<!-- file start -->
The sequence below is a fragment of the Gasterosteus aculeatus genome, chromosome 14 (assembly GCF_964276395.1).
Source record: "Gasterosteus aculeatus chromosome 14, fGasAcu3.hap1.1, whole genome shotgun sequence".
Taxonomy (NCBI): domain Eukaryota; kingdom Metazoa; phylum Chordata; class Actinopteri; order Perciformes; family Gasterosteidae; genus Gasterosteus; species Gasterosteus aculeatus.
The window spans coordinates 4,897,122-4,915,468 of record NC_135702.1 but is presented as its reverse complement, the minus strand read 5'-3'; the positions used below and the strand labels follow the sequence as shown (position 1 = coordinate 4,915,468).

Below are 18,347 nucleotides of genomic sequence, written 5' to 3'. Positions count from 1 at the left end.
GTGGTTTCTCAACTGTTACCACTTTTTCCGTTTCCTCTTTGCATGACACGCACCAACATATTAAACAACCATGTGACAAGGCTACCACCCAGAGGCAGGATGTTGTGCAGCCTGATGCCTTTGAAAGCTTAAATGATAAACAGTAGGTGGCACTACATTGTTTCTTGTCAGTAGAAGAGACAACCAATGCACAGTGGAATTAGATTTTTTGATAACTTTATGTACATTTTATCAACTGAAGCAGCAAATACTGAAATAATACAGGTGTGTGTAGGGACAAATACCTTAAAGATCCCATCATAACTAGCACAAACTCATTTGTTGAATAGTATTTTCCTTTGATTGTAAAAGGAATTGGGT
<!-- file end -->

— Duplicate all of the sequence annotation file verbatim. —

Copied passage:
The sequence below is a fragment of the Gasterosteus aculeatus genome, chromosome 14 (assembly GCF_964276395.1).
Source record: "Gasterosteus aculeatus chromosome 14, fGasAcu3.hap1.1, whole genome shotgun sequence".
Taxonomy (NCBI): domain Eukaryota; kingdom Metazoa; phylum Chordata; class Actinopteri; order Perciformes; family Gasterosteidae; genus Gasterosteus; species Gasterosteus aculeatus.
The window spans coordinates 4,897,122-4,915,468 of record NC_135702.1 but is presented as its reverse complement, the minus strand read 5'-3'; the positions used below and the strand labels follow the sequence as shown (position 1 = coordinate 4,915,468).

Below are 18,347 nucleotides of genomic sequence, written 5' to 3'. Positions count from 1 at the left end.
GTGGTTTCTCAACTGTTACCACTTTTTCCGTTTCCTCTTTGCATGACACGCACCAACATATTAAACAACCATGTGACAAGGCTACCACCCAGAGGCAGGATGTTGTGCAGCCTGATGCCTTTGAAAGCTTAAATGATAAACAGTAGGTGGCACTACATTGTTTCTTGTCAGTAGAAGAGACAACCAATGCACAGTGGAATTAGATTTTTTGATAACTTTATGTACATTTTATCAACTGAAGCAGCAAATACTGAAATAATACAGGTGTGTGTAGGGACAAATACCTTAAAGATCCCATCATAACTAGCACAAACTCATTTGTTGAATAGTATTTTCCTTTGATTGTAAAAGGAATTGGGT